Robert Flaumenhaft, MD, PhD
Dr. Flaumenhaft indicated
no relevant conflicts of interest.
Gong H, Shen B, Flevaris P, et al. G
protein subunit Gα13 binds to
integrin αIIbβ3 and mediates integrin
“outside-in” signaling. Science. 2010;327:340-43.
αIIbβ3 is the dominant
platelet integrin with approximately 50 to 80,000 copies per platelet.
Activation of platelets induces a conformational change in αIIbβ3, which
promotes the binding of fibrinogen to the integrin. This process is termed
“inside-out” signaling. The binding of fibrinogen to αIIbβ3 then induces
“outside-in” signaling, which mediates cytoskeletal changes involved in
platelet spreading. Studies to determine how the binding of fibrinogen to
activated αIIbβ3 induces “outside-in” signaling have demonstrated an
association of Src family kinases, adaptor proteins, and other kinases with the
β3 cytoplasmic tail.1 Signaling mediated by Src and other associated proteins
promotes platelet spreading by mechanisms that are not completely understood.
Src also inhibits RhoA, enabling spreading by preventing RhoA-mediated
cytoskeleton retraction.2 However, the molecular details of how RhoA activity
is controlled by signaling proteins associated with the β3 cytoplasmic tail has
remained a puzzle. Gong et al., working in the laboratory of Xiaoping Du at
University of Illinois Chicago, have now elucidated an unexpected piece of this
puzzle by showing that the heterotrimeric G protein, Gα13, interacts directly
with the β3 cytoplasmic tail.
|Click image to enlarge
The authors observed that
silencing of Gα13 in platelets inhibited spreading on immobilized fibrinogen.
In addition, depletion of Gα13 abolished autophosphorylation of Src, suggesting
that Gα13 acts upstream of the kinase. Proof that Gα13 was interacting with the
β3 cytoplasmic tail was derived from immunoprecipitation studies demonstrating
an association of Gα13 and β3. Direct binding of Gα13 to the β3 cytoplasmic
tail was shown using recombinant proteins. Of note, the association of Gα13
with β3 was substantially enhanced by either platelet activation or incubation
with GTP-γ-S or AlF4- to drive the formation of GTP-loaded Gα13. The authors
identified switch region I as the domain of Gα13 responsible for binding β3.
With this knowledge, they designed a cell-penetrating synthetic peptide to
interfere with the Gα13-β3 interaction. This peptide inhibited
integrin-dependent Src phosphorylation, accelerated RhoA activation, prevented
platelet spreading, and promoted clot retraction. These studies form the basis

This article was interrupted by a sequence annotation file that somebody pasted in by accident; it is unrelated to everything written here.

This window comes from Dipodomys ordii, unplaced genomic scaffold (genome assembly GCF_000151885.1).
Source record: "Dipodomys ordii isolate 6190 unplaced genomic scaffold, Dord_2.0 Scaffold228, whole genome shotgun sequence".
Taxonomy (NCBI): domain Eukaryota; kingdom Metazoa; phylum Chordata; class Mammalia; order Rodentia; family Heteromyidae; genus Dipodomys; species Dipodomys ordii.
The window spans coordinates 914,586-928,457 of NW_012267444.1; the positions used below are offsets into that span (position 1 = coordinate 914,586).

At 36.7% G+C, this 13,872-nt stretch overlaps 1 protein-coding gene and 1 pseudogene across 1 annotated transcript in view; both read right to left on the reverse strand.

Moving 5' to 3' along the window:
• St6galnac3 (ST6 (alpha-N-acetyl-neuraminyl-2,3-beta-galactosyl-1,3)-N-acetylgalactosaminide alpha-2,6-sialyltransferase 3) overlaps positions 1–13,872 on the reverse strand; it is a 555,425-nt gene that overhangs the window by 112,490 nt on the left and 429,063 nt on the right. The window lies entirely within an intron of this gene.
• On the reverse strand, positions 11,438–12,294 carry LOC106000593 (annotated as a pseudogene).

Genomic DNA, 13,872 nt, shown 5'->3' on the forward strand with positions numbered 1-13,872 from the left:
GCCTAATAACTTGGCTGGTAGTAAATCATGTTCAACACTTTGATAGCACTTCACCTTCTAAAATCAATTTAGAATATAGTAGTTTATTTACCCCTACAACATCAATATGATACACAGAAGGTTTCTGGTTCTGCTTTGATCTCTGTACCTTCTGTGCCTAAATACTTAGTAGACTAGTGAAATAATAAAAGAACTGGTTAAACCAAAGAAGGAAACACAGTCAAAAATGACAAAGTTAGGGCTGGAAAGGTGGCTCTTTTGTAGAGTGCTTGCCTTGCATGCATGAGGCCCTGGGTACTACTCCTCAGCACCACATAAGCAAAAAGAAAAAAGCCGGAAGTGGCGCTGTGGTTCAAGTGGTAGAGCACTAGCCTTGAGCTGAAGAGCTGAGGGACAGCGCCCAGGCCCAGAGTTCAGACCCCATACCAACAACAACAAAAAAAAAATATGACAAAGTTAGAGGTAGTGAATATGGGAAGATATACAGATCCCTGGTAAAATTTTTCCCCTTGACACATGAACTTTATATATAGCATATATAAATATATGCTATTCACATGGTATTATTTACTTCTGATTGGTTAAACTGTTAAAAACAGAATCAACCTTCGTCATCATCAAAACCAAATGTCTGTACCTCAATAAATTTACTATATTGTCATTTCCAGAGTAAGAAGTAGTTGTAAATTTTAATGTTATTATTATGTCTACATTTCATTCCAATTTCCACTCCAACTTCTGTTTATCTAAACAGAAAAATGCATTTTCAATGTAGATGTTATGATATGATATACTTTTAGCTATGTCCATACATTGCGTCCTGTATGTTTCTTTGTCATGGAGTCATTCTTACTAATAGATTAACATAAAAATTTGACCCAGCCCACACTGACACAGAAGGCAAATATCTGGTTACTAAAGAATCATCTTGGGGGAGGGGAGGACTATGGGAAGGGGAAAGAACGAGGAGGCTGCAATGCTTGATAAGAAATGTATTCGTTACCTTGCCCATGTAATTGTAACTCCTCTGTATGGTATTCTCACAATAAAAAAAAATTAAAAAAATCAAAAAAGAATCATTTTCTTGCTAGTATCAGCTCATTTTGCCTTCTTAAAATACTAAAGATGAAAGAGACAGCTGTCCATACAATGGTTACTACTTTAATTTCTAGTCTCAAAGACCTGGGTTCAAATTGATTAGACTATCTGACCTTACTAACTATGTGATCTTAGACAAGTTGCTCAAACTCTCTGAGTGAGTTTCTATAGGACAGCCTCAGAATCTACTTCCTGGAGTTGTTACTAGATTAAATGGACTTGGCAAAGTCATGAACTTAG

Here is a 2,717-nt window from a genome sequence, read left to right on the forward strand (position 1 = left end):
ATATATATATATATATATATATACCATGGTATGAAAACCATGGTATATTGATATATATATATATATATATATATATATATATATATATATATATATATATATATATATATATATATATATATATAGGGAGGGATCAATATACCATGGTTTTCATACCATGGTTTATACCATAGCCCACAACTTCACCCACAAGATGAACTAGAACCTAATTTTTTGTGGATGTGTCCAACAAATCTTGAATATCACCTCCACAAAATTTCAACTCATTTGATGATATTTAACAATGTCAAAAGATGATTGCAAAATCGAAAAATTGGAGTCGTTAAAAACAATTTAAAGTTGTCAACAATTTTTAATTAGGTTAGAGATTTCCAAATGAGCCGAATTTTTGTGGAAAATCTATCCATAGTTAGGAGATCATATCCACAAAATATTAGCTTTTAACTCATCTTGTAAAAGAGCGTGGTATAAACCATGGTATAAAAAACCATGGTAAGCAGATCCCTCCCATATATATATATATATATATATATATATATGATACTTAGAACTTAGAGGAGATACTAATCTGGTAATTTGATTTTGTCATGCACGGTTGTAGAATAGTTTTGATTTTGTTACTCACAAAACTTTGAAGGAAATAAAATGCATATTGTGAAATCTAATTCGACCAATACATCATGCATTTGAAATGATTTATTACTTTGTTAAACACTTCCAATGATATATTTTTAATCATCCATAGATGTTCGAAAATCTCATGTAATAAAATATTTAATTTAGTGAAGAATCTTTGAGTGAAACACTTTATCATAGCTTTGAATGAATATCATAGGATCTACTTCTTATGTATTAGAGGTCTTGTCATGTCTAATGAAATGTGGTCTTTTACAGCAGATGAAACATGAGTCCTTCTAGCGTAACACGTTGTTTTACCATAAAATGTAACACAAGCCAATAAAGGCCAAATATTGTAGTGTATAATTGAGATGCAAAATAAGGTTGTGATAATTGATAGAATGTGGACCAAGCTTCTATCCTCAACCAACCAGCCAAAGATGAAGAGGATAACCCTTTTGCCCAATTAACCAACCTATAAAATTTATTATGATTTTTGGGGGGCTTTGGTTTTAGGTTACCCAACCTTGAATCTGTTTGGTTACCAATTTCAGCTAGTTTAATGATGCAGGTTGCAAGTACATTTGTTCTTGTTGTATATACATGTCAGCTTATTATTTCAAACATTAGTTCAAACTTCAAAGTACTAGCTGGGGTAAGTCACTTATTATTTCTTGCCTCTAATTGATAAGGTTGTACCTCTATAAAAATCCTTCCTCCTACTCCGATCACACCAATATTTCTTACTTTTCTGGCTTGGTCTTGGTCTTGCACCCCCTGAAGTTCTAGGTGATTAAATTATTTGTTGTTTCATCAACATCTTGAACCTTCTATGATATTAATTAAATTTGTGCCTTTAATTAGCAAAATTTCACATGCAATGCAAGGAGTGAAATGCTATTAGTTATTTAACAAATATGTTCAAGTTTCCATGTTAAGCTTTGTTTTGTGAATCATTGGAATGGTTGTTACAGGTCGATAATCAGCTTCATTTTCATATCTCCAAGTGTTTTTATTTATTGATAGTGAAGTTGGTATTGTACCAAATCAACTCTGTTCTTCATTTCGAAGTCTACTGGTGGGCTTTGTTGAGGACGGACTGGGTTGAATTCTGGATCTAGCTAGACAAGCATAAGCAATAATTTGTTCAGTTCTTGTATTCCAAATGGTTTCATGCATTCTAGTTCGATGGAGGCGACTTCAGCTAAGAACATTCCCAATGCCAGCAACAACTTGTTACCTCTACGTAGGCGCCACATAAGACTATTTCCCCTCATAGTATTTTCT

of a new model of dynamic regulation of RhoA during platelet spreading and
demonstrate that a heterotrimeric Gprotein can interact directly with an
integrin cytoplasmic tail.
Although it is
appreciated that signaling through G-protein coupled receptors can indirectly
influence integrin function by acting through downstream effectors, the
conventional wisdom has been that these receptor types use distinct secondary
signaling machinery. The observation that Gα13 binds directly to β3 challenges
this dogma. The implications of these findings are far-reaching. Several mouse
models demonstrate that “outside-in” signaling contributes to hemostasis and
thrombus formation following vascular injury.3,4 Targeting the Gα13-β3
interaction may be a viable strategy for antithrombotic therapy. More
compelling, however, is the possibility that G protein-integrin interactions are
not limited to platelets. Integrins and heterotrimeric G proteins are
ubiquitous proteins, and it is possible that Gα13 interacts with other
integrins in other cells. Indeed, the authors demonstrate an interaction
between Gα13 and β1. The extent to which Gα13 — and perhaps other G proteins —
bind to non-G-protein coupled receptors and contribute to downstream signaling
of these other receptor types remains to be determined. This work, however,
lays the foundation for future efforts to understand the degree to which G
protein coupling to noncanonical receptors affects signal transduction.
- Ginsberg MH, Partridge
A, Shattil SJ. Integrin
regulation. Curr Opin Cell Biol. 2005;17:509-16.
- Flevaris P, Stojanovic
A, Gong H, et al. A
molecular switch that controls cell spreading and retraction. J Cell Biol.
- Law DA, DeGuzman FR,
Heiser P, et al. Integrin
cytoplasmic tyrosine motif is required for outside-in αIIbβ3 signalling and
platelet function. Nature. 1999;401:808-11.
- Takizawa H, Nishimura S, Takayama N, et al. Lnk
regulates integrin αIIbβ3 outside-in signaling in mouse platelets, leading to
stabilization of thrombus development in vivo. J Clin Invest.
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